Bermuda Tourism “Upbeat” Amid Airlift Challenges
2019 was a year of “measured” performance for Bermuda tourism, as the island saw cuts in airlift but still managed to hit new highs for total visitation numbers.
Indeed, Bermuda’s overall visitor tally was its highest on record last year, and its second-best total of air arrivals, according to a new report from the Bermuda Tourism Authority.
That came as Bermuda saw a 5 percent decline in air capacity, with leisure arrivals falling by 6 percent.
Two carriers reduced their capacity from New York, and flights from Boston were similarly reduced.
“At the start of 2019, we predicted in-year losses, so, while disappointing, we prepared the industry for this outcome,” said Kevin Dallas, CEO of the Bermuda Tourism Authority. “On the upside: our long-view gains were more robust than anticipated, so the industry and all of Bermuda should feel upbeat about that.”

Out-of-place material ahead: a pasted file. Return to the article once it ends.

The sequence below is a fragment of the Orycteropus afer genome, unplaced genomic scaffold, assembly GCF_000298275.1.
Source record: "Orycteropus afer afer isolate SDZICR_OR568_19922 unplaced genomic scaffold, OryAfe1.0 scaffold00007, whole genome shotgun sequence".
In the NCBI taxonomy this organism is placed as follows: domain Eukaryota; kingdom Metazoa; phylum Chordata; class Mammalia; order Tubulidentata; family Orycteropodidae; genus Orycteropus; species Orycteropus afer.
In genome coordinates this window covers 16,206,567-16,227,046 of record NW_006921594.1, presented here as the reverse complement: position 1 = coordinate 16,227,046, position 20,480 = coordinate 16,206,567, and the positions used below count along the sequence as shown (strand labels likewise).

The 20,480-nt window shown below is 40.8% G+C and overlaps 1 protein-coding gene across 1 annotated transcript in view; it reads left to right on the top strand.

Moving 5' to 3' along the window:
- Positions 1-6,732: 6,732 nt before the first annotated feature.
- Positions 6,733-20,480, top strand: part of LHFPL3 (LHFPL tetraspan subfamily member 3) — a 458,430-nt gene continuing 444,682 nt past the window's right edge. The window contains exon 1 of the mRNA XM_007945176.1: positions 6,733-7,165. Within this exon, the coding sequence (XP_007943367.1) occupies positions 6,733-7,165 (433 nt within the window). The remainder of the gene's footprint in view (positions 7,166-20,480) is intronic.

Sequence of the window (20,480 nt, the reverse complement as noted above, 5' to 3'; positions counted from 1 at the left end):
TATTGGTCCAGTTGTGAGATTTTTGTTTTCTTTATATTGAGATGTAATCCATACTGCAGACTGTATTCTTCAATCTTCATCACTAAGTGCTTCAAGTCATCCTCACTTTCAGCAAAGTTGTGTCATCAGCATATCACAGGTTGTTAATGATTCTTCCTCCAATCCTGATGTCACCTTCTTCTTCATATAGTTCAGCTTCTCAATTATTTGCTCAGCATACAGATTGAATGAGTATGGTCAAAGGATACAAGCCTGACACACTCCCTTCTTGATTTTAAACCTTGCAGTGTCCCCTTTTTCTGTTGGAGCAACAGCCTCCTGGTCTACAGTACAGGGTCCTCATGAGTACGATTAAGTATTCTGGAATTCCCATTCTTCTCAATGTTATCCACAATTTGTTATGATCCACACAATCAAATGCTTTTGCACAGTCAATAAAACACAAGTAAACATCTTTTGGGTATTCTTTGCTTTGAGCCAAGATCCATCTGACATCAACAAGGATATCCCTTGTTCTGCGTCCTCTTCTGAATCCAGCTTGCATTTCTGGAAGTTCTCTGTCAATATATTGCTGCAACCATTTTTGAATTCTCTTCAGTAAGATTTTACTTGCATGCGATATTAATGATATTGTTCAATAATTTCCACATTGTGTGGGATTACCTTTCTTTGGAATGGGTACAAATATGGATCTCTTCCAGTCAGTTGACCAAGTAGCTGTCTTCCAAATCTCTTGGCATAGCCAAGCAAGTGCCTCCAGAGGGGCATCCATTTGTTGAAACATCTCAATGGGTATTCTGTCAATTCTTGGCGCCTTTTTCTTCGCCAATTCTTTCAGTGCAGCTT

Dallas said “sustained double-digit growth” in air arrivals through the previous year had positioned Bermuda “well to respond to short-term challenges.”
“We continue to see green shoots fueling the island’s tourism resurgence. Investors, for example, are showing clear confidence in our tourism product, which is moving the island strategically toward growth,” Dallas said.
For 2020, the BTA anticipates “further reduced airlift,” something that will challenge year-over-year growth, Dallas said.
“Changing air capacity doesn’t just affect Bermuda—it’s a challenge for every destination as airlines adjust routes and seat numbers according to their own business strategies,” Dallas said. “Global competition remains fierce. Maintaining our strongest air routes and building on already established relationships with key airlines will be critical to our success.”
But that could change in the next few years as Bermuda readies a $280 million airport terminal, and new hotels prepare to come on stream like the new Bermudiana Beach Resort (the island’s first Hilton hotel) and the highly-anticipated St Regis Bermuda, among others.